3. Switch between regional language and English to develop bilingualism A prominent challenge we teachers face in the bio-region/village schools is balancing the use of regional language and global language, i.e Tamil and English, respectively. Tutoring in English often results in the students not clearly understanding the subject matter. On the other hand, teaching in Tamil discourages students from practicing and improving their command on English, which limits their future career prospects. After a discussion, the agreed upon solution that we have started implementing in our classrooms, is to slip in English phrases, while teaching the main concepts in Tamil. This will build a gradual acceptance and understanding of the language amongst the students. Once there is a comfort around the language, they would hopefully be encouraged to use English as a regular medium of communication. Read more about the other approaches we’ve employed to teach English in the bioregion schools.

4. Prepare for the future of education The field of education is going through a massive overhaul. More and more people are pursuing self – education. Conventional public schools have realized the power of ‘learning by doing’ and practical classes are being adopted more and more into the system. At the same time, since the start of the pandemic, the mode of instruction has become more virtual, making online classes the new norm. Other trends in education we teachers are expecting are choice based learning, where the student is allowed to decide what she wants to study based on her natural curiosity. There could be changes in the systems of evaluation, making them less competitive. Inculcating environmental sensitivity in the students is also something that is likely to become more important. Thinking about and being prepared for these new changes gives us more confidence to play an active role in designing the future of education.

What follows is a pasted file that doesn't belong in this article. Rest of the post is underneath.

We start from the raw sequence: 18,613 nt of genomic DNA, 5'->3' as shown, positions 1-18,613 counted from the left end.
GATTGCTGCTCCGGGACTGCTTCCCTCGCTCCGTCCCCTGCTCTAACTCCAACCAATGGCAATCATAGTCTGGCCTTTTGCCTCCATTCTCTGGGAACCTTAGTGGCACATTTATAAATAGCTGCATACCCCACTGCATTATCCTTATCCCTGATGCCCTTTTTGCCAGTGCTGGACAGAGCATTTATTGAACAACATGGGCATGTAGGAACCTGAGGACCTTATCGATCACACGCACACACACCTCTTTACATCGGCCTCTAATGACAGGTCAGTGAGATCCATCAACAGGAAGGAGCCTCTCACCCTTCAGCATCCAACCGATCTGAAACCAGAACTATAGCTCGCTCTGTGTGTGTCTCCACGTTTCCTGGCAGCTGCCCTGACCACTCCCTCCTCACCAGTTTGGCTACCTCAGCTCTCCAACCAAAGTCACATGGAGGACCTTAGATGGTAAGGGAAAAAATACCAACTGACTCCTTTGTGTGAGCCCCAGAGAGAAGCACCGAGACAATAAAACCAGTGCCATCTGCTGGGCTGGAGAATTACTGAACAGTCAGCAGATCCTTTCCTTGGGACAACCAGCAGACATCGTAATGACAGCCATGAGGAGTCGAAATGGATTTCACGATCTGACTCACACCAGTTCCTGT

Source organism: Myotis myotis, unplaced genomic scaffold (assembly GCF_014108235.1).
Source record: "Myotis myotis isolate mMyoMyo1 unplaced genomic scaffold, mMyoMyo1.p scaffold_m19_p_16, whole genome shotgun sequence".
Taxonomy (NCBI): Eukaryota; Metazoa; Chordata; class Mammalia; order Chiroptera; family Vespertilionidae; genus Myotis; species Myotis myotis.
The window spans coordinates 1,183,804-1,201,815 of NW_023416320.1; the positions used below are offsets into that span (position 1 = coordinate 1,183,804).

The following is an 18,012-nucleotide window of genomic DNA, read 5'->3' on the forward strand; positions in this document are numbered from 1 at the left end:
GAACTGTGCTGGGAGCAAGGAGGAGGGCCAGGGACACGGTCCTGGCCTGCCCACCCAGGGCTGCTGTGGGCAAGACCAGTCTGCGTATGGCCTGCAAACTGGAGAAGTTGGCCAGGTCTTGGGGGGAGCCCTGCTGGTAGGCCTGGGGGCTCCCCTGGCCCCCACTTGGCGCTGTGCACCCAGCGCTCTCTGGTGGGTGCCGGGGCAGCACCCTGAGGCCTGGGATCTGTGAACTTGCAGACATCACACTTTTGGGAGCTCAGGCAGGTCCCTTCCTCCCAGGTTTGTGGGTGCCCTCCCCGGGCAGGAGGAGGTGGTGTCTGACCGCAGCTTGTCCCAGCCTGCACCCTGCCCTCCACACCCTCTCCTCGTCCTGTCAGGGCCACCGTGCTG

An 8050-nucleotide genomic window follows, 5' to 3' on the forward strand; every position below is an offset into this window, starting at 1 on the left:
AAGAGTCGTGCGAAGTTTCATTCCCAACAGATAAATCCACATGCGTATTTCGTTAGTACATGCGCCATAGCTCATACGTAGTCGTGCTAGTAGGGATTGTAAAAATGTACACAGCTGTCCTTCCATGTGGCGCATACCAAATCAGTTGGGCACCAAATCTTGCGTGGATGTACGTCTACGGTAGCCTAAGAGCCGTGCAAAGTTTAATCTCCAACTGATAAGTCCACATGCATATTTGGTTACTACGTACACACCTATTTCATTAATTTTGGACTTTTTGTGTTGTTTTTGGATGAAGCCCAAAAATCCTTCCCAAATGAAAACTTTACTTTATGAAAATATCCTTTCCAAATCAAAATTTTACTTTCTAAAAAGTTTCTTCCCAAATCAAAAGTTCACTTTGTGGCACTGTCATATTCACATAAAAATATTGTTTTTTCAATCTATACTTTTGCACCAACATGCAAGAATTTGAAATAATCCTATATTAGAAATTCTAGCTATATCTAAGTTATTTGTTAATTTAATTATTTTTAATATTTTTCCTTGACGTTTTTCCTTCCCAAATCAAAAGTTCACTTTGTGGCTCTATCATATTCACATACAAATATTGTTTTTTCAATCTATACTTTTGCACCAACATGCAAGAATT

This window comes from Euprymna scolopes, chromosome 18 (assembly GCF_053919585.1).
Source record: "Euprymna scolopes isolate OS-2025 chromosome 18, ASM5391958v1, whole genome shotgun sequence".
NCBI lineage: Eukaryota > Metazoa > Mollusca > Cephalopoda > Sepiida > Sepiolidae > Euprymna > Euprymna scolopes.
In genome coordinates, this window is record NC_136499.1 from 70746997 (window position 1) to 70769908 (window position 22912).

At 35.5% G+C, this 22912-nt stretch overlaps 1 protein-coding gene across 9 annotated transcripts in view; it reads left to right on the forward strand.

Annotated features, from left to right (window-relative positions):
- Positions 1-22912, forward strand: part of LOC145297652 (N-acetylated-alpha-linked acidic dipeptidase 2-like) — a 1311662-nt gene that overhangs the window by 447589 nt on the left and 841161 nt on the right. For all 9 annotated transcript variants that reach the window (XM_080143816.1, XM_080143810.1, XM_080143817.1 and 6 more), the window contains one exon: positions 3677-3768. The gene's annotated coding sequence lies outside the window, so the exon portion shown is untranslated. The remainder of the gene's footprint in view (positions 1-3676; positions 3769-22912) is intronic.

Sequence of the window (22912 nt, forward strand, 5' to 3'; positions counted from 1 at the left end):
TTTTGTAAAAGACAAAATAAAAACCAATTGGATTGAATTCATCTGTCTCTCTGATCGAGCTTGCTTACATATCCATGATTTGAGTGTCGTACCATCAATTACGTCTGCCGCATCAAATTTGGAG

Yuvabe's Quilt.ai team learning to be better teachers during the two day workshop

5. Reflect on our strengths and weaknesses as teachers To conclude the workshop, we each wrote down our self-perceived strengths and weaknesses as teachers. Post that, we each gave a brief five minute presentation on the topic of our choice, based on which the other members evaluated us on what they perceive are our strengths and weaknesses. This helped us get a better idea of ourselves as teachers, that we now keep in mind as we go into our classrooms every week. During the workshop, we realized how even as young teachers, we sometimes confine ourselves to the old, conventional systems. This refresher workshop reminded us to continue to cultivate a constant unlearning, relearning approach to be better tutors.

6. Would AI replace teachers one day? While Artificial Intelligence has been able to replace a lot of tasks and make professions redundant, we feel that the role of a teacher cannot be easily replaced. A classroom is a place to learn collaboration, empathy, build emotional connections, and the teacher is an important support system and mentor for the kids as they navigate their foundational years.


As youths of team Yuvabe, we feel proud While Artificial Intelligence has been able to replace a lot of tasks and make professions redundant, we feel that the role of at teacher cannot be easily replaced. pA classroom is a place to learn collaboration, empathy, build emotional connections, and the teacher is an important support system and mentor for the kids as they navigate their foundational years.